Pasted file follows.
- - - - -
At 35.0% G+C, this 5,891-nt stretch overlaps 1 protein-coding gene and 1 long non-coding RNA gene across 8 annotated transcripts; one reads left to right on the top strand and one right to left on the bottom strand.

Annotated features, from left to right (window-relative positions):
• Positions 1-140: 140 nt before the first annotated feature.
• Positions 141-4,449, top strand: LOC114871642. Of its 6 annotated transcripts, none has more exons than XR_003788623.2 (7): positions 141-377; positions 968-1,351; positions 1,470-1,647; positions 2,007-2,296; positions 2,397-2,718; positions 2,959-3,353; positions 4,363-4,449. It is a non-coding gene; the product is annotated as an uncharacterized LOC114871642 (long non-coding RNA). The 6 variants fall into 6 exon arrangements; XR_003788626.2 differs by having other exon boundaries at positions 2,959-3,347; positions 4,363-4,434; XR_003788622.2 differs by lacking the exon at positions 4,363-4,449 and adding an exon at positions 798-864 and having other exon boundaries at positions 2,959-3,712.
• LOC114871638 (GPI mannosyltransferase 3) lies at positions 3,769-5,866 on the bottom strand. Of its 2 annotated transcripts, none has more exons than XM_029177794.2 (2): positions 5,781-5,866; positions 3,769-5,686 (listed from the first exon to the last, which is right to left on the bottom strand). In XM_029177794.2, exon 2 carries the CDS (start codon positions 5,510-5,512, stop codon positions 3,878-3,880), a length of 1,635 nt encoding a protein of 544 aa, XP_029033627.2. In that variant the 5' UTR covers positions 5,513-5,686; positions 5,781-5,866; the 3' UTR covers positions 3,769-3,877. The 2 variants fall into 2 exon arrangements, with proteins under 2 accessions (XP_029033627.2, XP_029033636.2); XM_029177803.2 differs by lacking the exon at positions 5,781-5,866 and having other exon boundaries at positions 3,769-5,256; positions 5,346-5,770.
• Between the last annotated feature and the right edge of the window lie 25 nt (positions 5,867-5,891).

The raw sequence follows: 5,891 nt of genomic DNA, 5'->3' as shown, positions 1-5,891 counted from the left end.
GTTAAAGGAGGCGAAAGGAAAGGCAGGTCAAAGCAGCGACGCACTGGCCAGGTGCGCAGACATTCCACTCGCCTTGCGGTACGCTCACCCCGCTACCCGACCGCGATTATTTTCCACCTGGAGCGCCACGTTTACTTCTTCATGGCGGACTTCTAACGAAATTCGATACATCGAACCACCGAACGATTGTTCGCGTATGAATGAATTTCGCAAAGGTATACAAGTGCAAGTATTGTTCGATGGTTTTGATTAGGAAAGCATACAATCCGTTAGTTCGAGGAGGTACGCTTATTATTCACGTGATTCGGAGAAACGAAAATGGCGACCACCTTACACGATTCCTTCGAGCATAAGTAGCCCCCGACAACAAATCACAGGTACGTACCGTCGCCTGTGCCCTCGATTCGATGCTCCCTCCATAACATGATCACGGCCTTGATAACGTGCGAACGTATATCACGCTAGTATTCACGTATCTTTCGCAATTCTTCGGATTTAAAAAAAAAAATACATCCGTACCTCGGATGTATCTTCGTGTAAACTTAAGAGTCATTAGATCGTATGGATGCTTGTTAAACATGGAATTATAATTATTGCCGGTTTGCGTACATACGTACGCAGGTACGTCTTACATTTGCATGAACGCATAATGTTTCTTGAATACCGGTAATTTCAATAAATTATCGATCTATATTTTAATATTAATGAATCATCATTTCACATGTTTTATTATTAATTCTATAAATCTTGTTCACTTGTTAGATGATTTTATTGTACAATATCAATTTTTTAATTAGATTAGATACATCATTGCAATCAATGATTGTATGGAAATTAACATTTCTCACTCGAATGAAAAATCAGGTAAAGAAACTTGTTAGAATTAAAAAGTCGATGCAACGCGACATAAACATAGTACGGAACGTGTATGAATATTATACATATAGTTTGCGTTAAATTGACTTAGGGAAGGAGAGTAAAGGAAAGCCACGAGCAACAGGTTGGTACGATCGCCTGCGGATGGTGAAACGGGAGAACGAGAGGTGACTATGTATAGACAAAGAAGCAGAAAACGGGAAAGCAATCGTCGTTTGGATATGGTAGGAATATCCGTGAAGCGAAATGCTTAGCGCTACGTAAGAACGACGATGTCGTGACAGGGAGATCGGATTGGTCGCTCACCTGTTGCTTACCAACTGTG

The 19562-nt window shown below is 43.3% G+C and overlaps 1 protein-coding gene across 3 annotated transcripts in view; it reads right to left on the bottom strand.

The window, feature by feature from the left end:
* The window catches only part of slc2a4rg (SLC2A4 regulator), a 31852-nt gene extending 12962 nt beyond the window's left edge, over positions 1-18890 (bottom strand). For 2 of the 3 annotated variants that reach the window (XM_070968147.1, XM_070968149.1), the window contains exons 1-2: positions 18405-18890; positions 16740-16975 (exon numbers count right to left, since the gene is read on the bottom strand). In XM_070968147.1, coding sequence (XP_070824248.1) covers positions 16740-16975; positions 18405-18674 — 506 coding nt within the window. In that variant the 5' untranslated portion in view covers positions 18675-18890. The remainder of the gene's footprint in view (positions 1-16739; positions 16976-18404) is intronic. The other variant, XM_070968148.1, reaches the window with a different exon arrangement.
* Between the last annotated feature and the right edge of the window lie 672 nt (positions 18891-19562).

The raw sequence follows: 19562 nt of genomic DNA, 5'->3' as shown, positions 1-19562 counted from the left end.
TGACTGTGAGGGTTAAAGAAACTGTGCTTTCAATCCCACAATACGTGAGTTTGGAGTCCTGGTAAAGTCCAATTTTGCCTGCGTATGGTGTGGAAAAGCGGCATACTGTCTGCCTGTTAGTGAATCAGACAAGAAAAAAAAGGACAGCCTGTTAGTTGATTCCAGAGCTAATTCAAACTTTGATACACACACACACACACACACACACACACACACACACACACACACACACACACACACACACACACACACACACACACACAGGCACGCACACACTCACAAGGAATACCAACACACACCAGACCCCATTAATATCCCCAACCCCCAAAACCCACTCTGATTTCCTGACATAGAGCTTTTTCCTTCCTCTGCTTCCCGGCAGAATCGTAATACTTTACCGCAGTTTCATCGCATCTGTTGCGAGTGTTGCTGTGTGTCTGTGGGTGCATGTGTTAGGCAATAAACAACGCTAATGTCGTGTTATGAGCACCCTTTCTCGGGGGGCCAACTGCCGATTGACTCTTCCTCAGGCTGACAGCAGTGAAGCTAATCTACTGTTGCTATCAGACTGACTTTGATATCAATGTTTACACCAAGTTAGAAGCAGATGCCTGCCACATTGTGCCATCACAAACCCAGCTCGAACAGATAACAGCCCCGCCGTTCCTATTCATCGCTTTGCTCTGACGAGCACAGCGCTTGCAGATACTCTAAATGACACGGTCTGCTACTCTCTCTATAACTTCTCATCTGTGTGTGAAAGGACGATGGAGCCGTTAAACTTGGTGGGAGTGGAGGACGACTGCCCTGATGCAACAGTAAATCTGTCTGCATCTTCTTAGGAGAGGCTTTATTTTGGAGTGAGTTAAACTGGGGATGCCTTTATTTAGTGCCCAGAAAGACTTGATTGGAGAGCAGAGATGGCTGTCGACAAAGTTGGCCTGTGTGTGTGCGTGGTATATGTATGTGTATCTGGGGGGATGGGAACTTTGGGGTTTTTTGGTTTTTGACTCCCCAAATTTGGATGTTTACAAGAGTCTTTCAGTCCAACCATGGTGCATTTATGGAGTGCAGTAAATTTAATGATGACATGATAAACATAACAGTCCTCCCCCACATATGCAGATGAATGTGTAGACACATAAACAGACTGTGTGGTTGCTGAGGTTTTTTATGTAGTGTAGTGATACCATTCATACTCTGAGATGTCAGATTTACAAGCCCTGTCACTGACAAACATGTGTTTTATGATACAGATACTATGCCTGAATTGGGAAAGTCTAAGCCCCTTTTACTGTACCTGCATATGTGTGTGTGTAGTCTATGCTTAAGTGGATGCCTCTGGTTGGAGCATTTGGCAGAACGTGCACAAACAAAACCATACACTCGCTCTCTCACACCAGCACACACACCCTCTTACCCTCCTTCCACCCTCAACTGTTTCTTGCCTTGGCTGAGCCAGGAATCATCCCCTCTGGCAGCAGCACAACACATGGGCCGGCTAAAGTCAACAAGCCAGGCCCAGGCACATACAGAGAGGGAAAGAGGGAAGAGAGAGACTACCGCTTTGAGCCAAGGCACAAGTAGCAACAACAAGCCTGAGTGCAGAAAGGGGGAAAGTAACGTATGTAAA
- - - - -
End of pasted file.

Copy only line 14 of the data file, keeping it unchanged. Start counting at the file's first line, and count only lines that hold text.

TGACTGTGAGGGTTAAAGAAACTGTGCTTTCAATCCCACAATACGTGAGTTTGGAGTCCTGGTAAAGTCCAATTTTGCCTGCGTATGGTGTGGAAAAGCGGCATACTGTCTGCCTGTTAGTGAATCAGACAAGAAAAAAAAGGACAGCCTGTTAGTTGATTCCAGAGCTAATTCAAACTTTGATACACACACACACACACACACACACACACACACACACACACACACACACACACACACACACACACACACACACACACACAGGCACGCACACACTCACAAGGAATACCAACACACACCAGACCCCATTAATATCCCCAACCCCCAAAACCCACTCTGATTTCCTGACATAGAGCTTTTTCCTTCCTCTGCTTCCCGGCAGAATCGTAATACTTTACCGCAGTTTCATCGCATCTGTTGCGAGTGTTGCTGTGTGTCTGTGGGTGCATGTGTTAGGCAATAAACAACGCTAATGTCGTGTTATGAGCACCCTTTCTCGGGGGGCCAACTGCCGATTGACTCTTCCTCAGGCTGACAGCAGTGAAGCTAATCTACTGTTGCTATCAGACTGACTTTGATATCAATGTTTACACCAAGTTAGAAGCAGATGCCTGCCACATTGTGCCATCACAAACCCAGCTCGAACAGATAACAGCCCCGCCGTTCCTATTCATCGCTTTGCTCTGACGAGCACAGCGCTTGCAGATACTCTAAATGACACGGTCTGCTACTCTCTCTATAACTTCTCATCTGTGTGTGAAAGGACGATGGAGCCGTTAAACTTGGTGGGAGTGGAGGACGACTGCCCTGATGCAACAGTAAATCTGTCTGCATCTTCTTAGGAGAGGCTTTATTTTGGAGTGAGTTAAACTGGGGATGCCTTTATTTAGTGCCCAGAAAGACTTGATTGGAGAGCAGAGATGGCTGTCGACAAAGTTGGCCTGTGTGTGTGCGTGGTATATGTATGTGTATCTGGGGGGATGGGAACTTTGGGGTTTTTTGGTTTTTGACTCCCCAAATTTGGATGTTTACAAGAGTCTTTCAGTCCAACCATGGTGCATTTATGGAGTGCAGTAAATTTAATGATGACATGATAAACATAACAGTCCTCCCCCACATATGCAGATGAATGTGTAGACACATAAACAGACTGTGTGGTTGCTGAGGTTTTTTATGTAGTGTAGTGATACCATTCATACTCTGAGATGTCAGATTTACAAGCCCTGTCACTGACAAACATGTGTTTTATGATACAGATACTATGCCTGAATTGGGAAAGTCTAAGCCCCTTTTACTGTACCTGCATATGTGTGTGTGTAGTCTATGCTTAAGTGGATGCCTCTGGTTGGAGCATTTGGCAGAACGTGCACAAACAAAACCATACACTCGCTCTCTCACACCAGCACACACACCCTCTTACCCTCCTTCCACCCTCAACTGTTTCTTGCCTTGGCTGAGCCAGGAATCATCCCCTCTGGCAGCAGCACAACACATGGGCCGGCTAAAGTCAACAAGCCAGGCCCAGGCACATACAGAGAGGGAAAGAGGGAAGAGAGAGACTACCGCTTTGAGCCAAGGCACAAGTAGCAACAACAAGCCTGAGTGCAGAAAGGGGGAAAGTAACGTATGTAAA